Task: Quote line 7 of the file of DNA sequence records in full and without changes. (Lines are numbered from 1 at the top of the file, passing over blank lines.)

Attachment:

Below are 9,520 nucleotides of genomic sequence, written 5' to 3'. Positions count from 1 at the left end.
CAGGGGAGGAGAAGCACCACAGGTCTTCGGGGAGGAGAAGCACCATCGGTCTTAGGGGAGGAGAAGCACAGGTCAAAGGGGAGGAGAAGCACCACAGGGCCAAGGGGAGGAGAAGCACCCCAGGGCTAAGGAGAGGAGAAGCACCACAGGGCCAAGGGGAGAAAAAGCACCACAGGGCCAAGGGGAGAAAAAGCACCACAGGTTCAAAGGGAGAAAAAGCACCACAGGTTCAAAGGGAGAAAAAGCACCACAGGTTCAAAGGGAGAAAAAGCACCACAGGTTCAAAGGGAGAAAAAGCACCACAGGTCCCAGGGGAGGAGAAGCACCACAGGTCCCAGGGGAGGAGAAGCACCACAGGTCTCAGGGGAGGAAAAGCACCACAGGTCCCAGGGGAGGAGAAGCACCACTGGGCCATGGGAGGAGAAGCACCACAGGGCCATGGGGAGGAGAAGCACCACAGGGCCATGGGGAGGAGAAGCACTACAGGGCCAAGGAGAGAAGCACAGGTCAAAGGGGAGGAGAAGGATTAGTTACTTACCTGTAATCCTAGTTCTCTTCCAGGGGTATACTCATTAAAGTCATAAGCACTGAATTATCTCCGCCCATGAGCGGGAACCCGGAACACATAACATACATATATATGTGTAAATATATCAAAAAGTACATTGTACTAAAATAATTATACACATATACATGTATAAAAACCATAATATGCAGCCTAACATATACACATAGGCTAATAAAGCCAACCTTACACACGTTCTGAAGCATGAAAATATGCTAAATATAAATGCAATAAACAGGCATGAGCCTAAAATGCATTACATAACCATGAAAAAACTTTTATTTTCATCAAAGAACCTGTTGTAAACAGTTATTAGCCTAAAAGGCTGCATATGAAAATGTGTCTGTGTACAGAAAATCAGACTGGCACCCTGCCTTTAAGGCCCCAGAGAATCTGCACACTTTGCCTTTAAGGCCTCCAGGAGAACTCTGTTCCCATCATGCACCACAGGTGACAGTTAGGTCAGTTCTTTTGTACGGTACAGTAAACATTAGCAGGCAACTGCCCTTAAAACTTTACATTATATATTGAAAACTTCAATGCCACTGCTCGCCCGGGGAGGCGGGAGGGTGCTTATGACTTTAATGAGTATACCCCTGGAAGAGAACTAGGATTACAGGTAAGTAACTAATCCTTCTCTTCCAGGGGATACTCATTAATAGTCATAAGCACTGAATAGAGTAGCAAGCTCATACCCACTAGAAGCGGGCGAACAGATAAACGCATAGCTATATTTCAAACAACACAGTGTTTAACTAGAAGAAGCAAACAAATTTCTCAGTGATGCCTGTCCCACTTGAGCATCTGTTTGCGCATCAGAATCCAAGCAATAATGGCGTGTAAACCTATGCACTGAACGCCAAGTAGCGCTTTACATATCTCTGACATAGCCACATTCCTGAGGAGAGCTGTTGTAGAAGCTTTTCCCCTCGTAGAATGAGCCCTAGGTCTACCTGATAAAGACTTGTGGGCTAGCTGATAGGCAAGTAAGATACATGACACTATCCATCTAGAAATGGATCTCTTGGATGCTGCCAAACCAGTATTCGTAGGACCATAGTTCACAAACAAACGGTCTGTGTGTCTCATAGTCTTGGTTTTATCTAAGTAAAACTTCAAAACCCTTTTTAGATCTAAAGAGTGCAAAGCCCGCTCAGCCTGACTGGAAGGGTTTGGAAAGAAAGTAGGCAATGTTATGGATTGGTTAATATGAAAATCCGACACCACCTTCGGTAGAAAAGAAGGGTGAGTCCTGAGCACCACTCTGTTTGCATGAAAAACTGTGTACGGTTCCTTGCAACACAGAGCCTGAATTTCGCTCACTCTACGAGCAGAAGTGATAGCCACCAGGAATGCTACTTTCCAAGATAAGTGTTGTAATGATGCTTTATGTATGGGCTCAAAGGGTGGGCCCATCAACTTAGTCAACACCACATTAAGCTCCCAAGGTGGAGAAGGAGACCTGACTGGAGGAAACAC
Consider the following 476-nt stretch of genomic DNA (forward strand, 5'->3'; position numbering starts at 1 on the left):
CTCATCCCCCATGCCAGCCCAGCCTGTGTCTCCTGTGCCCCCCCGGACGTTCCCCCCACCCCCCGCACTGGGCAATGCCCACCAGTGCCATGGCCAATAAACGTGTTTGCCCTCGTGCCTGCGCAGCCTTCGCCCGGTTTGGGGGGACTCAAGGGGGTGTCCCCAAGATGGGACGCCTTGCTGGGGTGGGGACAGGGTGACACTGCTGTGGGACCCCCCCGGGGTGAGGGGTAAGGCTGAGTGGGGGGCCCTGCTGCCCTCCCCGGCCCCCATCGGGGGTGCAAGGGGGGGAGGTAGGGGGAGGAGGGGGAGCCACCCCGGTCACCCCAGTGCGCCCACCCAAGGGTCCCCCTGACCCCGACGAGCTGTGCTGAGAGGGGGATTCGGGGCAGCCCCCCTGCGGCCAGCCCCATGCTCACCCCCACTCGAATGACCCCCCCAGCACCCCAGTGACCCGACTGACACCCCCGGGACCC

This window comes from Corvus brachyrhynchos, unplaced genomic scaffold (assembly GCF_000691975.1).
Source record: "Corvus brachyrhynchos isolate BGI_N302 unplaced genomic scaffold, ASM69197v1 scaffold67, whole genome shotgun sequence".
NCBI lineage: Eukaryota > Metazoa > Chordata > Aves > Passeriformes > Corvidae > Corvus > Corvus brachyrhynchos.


NCBI lineage: Eukaryota > Metazoa > Chordata > Aves > Passeriformes > Corvidae > Corvus > Corvus brachyrhynchos.